The modern bike tire is a marvel of engineering and manufacturing. There is a huge variety to choose from. I won’t recommend one tire that is great in all conditions, because there is no such thing. Take negative comments you may read with “a grain of salt”. Luck has much to do with a tire’s failure; so everyone’s experience is different. There is no universally “best” tire. Tire choice factors include: width, tread pattern, weight, puncture resistance, durability, handling characteristics, and price.
The lighter the tire, the faster your bike will ride, climb and accelerate. Rotating weight from the tire and rim make about four times as much difference as static weight from the frame or components. Reducing weight by reducing tread thickness simply reduces the life of the tire, though. Folding tires reduce weight in a sensible way by replacing the steel wire bead with Kevlar or a similar material. This does not affect the life, handling or any other aspect of the tire except weight and price. In my opinion, folding tires are the most performance per dollar you can buy for your bike!
You may safely and wisely change the width of your tires from the stock size. We don’t recommend tires that are narrower than the rim, though. The maximum width is determined by the frame and fork. Wider tires have many advantages, including comfort, mileage, flat reduction, traction, and rim damage prevention. You do not have to use the same width on the front and rear. Many cyclists choose a wider tire for the rear, as that tire carries more of your weight. Many dirt riders choose a wider front tire for increased traction and control. It is often thought that a narrower tire is faster. It is not so simple, and makes very little difference. Try some wide tires - you might be surprised.
Tire handling can be subjective. A bicycle tire is supposed to flex and deform as you corner and put side pressure on the tire. It lets you corner harder and faster. The more a tire flexes the better for comfort and handling. One measure of this is the threads per inch (TPI) used in the casing. More threads usually means finer threads and more flex which means better handling and comfort.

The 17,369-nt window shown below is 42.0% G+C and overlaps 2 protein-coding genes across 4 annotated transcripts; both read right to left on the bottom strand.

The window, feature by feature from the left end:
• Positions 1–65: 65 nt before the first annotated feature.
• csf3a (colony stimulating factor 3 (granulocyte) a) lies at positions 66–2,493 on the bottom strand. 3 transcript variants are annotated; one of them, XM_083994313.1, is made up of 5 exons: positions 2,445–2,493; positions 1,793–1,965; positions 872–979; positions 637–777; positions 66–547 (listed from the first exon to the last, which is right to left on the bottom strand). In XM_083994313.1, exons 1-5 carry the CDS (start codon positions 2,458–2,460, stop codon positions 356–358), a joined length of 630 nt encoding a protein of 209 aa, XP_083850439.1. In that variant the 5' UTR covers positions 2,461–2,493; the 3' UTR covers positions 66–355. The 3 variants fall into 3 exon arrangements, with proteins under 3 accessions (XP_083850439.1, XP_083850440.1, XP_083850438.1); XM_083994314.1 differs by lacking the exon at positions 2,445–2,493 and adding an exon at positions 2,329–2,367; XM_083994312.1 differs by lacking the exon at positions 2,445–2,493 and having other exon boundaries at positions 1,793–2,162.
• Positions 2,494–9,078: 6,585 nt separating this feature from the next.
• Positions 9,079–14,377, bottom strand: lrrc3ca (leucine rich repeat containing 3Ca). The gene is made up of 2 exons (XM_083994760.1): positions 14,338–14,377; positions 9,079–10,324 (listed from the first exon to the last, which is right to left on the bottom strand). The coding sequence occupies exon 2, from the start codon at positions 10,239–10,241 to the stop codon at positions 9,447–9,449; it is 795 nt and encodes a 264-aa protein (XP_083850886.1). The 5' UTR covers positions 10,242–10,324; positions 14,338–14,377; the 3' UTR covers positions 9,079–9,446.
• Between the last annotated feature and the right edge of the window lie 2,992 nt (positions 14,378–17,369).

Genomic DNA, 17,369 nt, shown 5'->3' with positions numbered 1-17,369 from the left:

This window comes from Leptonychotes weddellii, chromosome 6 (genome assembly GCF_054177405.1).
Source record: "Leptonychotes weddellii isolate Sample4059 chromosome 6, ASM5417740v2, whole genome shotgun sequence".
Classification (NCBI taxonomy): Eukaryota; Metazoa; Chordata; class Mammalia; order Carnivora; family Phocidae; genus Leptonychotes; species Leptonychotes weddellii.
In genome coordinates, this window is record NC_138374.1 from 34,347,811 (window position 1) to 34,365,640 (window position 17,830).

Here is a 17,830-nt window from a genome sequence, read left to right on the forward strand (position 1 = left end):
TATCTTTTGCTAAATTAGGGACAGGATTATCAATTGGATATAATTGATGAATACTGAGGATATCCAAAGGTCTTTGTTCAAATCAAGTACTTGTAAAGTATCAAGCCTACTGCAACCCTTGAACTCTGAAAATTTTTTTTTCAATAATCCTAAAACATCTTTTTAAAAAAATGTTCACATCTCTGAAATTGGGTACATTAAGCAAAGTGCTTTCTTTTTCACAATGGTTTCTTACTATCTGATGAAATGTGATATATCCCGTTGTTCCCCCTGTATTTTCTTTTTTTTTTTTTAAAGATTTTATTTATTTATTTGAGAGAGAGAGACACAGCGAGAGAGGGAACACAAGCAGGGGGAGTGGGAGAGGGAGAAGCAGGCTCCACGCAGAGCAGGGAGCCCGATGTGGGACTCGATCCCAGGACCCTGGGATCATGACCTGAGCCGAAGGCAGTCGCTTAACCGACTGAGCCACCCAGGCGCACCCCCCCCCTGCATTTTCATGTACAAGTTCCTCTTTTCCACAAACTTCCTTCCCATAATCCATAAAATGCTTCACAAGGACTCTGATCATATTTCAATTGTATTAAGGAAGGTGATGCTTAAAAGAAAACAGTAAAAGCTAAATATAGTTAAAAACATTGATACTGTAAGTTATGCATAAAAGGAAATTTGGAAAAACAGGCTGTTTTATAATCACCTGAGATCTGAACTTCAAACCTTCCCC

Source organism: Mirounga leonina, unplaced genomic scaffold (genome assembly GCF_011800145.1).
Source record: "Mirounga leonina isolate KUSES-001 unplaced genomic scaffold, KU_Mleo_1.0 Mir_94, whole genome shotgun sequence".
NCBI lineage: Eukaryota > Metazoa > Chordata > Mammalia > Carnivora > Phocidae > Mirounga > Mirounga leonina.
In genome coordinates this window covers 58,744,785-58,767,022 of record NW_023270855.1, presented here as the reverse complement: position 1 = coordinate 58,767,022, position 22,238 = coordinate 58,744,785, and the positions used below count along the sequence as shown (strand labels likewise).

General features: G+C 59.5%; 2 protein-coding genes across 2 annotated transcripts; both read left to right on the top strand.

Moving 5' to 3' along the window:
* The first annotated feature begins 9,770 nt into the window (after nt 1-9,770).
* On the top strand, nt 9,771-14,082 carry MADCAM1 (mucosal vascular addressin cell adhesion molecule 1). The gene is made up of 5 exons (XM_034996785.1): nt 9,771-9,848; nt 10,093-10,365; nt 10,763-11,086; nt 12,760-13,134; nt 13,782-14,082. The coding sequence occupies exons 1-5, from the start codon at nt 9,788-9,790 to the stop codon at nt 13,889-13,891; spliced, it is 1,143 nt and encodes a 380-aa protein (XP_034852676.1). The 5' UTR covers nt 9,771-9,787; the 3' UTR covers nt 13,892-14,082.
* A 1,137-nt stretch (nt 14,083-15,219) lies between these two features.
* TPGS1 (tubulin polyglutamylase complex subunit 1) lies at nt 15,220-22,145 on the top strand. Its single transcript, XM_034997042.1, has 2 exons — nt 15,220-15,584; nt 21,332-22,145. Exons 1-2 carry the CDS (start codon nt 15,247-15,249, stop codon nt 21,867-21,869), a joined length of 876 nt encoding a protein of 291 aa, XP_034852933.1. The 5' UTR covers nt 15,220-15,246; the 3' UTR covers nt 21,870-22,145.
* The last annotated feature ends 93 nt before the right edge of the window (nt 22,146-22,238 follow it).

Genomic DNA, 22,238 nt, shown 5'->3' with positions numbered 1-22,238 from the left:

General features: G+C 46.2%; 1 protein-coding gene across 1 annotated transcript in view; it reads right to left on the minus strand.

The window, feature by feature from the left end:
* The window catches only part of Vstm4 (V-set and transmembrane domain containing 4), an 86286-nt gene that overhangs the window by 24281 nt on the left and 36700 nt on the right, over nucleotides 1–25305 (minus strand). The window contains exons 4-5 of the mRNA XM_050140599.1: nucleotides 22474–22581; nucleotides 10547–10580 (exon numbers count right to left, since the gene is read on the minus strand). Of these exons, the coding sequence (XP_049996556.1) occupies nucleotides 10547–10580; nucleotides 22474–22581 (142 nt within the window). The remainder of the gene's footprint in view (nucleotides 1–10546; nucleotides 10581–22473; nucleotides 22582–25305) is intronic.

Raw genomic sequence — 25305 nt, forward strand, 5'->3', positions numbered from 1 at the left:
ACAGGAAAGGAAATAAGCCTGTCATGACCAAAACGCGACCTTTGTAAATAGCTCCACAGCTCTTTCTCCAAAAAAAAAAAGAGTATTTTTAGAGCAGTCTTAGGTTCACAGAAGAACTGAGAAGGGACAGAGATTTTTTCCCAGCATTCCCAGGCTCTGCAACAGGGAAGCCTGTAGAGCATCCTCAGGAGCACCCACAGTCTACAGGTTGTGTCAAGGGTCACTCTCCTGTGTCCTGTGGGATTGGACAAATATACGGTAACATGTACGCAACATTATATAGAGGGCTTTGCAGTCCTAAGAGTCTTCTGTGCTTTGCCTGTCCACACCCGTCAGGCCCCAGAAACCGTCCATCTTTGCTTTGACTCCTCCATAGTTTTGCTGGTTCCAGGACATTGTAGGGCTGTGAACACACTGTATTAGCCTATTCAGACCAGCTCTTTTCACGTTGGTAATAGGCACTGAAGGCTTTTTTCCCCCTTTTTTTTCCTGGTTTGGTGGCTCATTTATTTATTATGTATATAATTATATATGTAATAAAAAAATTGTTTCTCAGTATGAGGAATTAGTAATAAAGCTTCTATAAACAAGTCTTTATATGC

Tread pattern is perhaps the most subjective factor in choosing a tire. For pavement riding, pattern makes little difference. Tire traction on pavement is a function of the type of pavement, tread material and contact surface area. It may seem counterintuitive, but a bald, slick tire will actually increase the surface area contacting the road compared to a tire with tread thus increasing traction.
For offroad riding, tread pattern makes a big difference. Again, there is no one pattern for all conditions. Wet, muddy conditions want a more open tread to shed the mud. Hard packed dirt wants smaller, closely spaced knobs. If you are going to mountain bike in an unfamiliar area check the local bike shop to see what works there. The sharpness of the corners of the knobs makes a big difference in how a tire grabs, too. A worn tire won’t perform as well as a new one.
There are also special tires for winter riding. The best traction on ice comes from studded tires. Better studs are tipped with carbide for wear resistance. Warning: cheaper studded tires wear out very fast.
Some tires are marketed as “flat preventive”; no pneumatic tire is flat proof. Most flat-preventative tires have one or more layers of material to stop foreign objects from puncturing the tube. Some tires have this protection under the riding surface only. This is where most flats occur. Other tires also have a belt in the sidewall of the tire. More intense flat protection is also available. Some tires have a very stiff sidewall thus reducing the possibility of a pinch flat when the tire pinches the tube between the tire and rim. As with many things in life, flat protection in tires is not free. You’ll pay for more flat protection in both dollars and weight.
Many people ask me how many miles a tire will last. There are many factors that determine this. The types of pavement you ride, your weight and how much you carry all affect wear. Under- or over-inflation ralso reduces tire life. Harder rubber compounds increase tire life, but generally reduce traction. Some tires have a dual compound, which means harder rubber in the middle of the tread, with a softer compound in the sides to increase grip during cornering.
Are you tired of the same old tires? Tires make a very big difference to your bike. You can change the comfort, flat resistance, handling, speed, and the look of your bike by changing tires. Ask us for some advise and then try some different tires, you may like your bike even more!